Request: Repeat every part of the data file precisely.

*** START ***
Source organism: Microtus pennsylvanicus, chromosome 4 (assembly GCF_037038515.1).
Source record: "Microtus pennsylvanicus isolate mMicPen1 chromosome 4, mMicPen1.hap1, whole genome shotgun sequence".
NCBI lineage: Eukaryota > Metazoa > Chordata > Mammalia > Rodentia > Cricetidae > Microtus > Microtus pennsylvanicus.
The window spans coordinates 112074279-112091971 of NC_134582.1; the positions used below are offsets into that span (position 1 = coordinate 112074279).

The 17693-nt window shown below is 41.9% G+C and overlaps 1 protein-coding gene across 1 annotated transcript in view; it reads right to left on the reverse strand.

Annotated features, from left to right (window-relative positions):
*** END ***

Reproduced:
Source organism: Microtus pennsylvanicus, chromosome 4 (assembly GCF_037038515.1).
Source record: "Microtus pennsylvanicus isolate mMicPen1 chromosome 4, mMicPen1.hap1, whole genome shotgun sequence".
NCBI lineage: Eukaryota > Metazoa > Chordata > Mammalia > Rodentia > Cricetidae > Microtus > Microtus pennsylvanicus.
The window spans coordinates 112074279-112091971 of NC_134582.1; the positions used below are offsets into that span (position 1 = coordinate 112074279).

The 17693-nt window shown below is 41.9% G+C and overlaps 1 protein-coding gene across 1 annotated transcript in view; it reads right to left on the reverse strand.

Annotated features, from left to right (window-relative positions):